The Whitton Team have “All Souls” services today (7 November 2021), the first Sunday after All Souls’ Day itself, which is on the 2 November each year. I visited St Michael’s Churchyard this morning, and paused to reflect on the past year, the deaths of those we hold dear and the memory of those gone before. November is a month for Remembrance. My thoughts turned to the fallen commemorated on the First and Second War Memorials in the village and the many other names that have come to mind since the memorials were created.
Back in 2018 for ‘Aldbourne Remembers’, Phil Comley shared his extensive research into the village fallen, in particular the group of families where brothers died during, or as a result of, the conflict. The parents who suffered these losses included Annette Cook (nee Bathe) and Charles Thomas Cook, who were living with their family on The Green, Aldbourne at the time of the 1911 Census. We know that they were resident in Castle Street by 1918 because that address appears on the Commonwealth War Graves Commission records for the death of Albert Cook.
It was a search for the Cook family grave that took me to the very top of the churchyard at St Michael’s on a bright autumn morning.
7625 Serjeant Albert Cook – 2nd Wiltshire Regiment. Born Eastbury and enlisted in Hungerford. Killed in action aged 28 – 8/5/1918 at La Paradis, France. No known grave and remembered on panels 119-120 at Tyne Cot Memorial. Son of Charles and Annette Cook of Castle Street, Aldbourne and the husband of Annie Stanley Cook of 32 Chickerell Road, Weymouth.
On the night of 8th May 1918, a party from the 2nd Wiltshire’s were attached to the 2nd Bedfordshire Regiment. In the resulting action, 2nd Lieutenant’s EW Plummer and ER Hatton were wounded, 7 other ranks killed (Albert was 1) 18 wounded and 37 reported missing. It was a costly night for 2/Wilts as a support regiment!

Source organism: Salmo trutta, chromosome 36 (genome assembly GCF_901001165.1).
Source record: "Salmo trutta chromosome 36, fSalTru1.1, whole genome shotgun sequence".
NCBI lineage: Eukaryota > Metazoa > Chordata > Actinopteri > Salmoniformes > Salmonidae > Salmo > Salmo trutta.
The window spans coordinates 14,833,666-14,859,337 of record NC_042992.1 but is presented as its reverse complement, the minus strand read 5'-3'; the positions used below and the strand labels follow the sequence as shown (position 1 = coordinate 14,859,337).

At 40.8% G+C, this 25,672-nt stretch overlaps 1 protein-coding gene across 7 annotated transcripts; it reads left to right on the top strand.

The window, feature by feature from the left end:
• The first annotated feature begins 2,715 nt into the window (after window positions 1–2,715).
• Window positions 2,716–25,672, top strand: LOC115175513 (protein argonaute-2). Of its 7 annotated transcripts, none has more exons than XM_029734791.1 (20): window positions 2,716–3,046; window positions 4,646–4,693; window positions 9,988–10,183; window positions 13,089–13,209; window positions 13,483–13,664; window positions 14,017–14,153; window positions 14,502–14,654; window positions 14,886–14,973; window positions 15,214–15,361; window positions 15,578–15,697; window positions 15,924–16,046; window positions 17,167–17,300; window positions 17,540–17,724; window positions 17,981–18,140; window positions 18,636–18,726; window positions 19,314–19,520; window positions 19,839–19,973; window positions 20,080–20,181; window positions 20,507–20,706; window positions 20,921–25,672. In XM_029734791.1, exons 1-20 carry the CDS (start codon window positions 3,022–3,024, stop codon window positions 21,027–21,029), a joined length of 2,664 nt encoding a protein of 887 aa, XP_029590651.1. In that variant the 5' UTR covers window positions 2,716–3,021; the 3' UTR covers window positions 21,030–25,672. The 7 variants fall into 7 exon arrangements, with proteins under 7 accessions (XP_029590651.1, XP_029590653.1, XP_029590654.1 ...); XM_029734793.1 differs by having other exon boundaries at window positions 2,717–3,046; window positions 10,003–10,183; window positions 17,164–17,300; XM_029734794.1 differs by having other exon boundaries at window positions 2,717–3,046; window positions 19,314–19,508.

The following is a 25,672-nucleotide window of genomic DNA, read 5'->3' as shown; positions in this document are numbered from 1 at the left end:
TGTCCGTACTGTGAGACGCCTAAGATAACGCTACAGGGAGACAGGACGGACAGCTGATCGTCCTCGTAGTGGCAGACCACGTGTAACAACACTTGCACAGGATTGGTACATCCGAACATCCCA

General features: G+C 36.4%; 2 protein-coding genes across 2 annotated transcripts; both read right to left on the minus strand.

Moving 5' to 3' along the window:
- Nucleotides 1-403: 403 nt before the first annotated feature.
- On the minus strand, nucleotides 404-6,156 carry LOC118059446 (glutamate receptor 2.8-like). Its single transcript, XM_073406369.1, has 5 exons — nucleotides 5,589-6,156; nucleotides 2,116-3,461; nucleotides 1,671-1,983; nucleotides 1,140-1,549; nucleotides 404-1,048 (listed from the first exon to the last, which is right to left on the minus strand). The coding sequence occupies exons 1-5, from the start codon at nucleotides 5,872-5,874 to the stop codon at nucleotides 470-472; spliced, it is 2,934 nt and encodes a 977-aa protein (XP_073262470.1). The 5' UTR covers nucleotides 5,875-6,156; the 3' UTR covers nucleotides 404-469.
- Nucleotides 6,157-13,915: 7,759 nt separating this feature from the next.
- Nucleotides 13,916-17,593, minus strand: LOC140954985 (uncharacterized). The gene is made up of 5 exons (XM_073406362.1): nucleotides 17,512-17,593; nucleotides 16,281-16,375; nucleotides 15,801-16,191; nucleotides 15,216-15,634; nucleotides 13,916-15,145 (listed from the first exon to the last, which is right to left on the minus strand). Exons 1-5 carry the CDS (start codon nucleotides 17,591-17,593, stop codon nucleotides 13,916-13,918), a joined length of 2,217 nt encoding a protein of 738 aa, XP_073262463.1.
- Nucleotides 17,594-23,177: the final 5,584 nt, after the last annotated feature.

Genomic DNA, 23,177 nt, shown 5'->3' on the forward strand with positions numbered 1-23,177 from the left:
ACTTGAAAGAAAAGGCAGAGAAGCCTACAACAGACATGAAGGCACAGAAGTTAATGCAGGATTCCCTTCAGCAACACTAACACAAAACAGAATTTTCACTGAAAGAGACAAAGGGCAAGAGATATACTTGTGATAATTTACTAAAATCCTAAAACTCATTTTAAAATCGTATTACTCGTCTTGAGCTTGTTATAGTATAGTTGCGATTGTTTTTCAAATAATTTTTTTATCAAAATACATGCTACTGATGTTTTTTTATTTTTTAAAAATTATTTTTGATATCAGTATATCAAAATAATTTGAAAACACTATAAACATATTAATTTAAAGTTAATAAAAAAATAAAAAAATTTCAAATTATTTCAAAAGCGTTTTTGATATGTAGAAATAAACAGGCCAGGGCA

Henry Bathe Cook was a Ship’s Steward on SS Aquitania. Born 1883 Newbury. He died of a diabetic coma 10th/11th January 1916 aged 33 in the Royal South Hants Hospital, Southampton while living at Hill View, Broadlands Road, Swaythling, Southampton.
2361 Pte Oscar Cook 28th Australian Infantry, AIF (5th Reinforcements). Born Great Bedwyn 1893. Killed in action aged 23 on 29/7/1916. No known grave and remembered on the Villers-Brettoneux Memorial. Oscar had previously served for 7.5 months in the Wiltshire Regiment but bought himself out to emigrate to Australia. Arrived in Fremantle March 1912 on RMS Orama. Enlisted 28/7/1915 in Perth, a Farm Hand stating his address as Duke of York Restaurant, Perth. Embarked for WW1 in Fremantle WA on board HMAT A32 ‘Themistocles’ 13/10/15.Phil Comley
Private H Cook (Aquitania) appears on the memorial in St Michael’s Church, Aldbourne, unveiled at the end of March 1920.
On ANZAC Day 2021, I received the following message: 2361 Private Oscar Cook unit was the 28th Australian Infantry Battalion. Oscar owned Location Ninghan 711 (1000 acres of farm land) in the then Kununoppin Ward in the Ninghan Road Board in Western Australia. This block is approximately four kilometres north of the town of Bencubbin. Oscar was featured in the address by the Deputy Shire President (Deputy Mayor) Cr Nick Gillett at today’s ANZAC Service (25th April 2021) at the New War Memorial at Bencubbin. Len Cargeeg, President Bencubbin Sub Branch, Returned and Services League.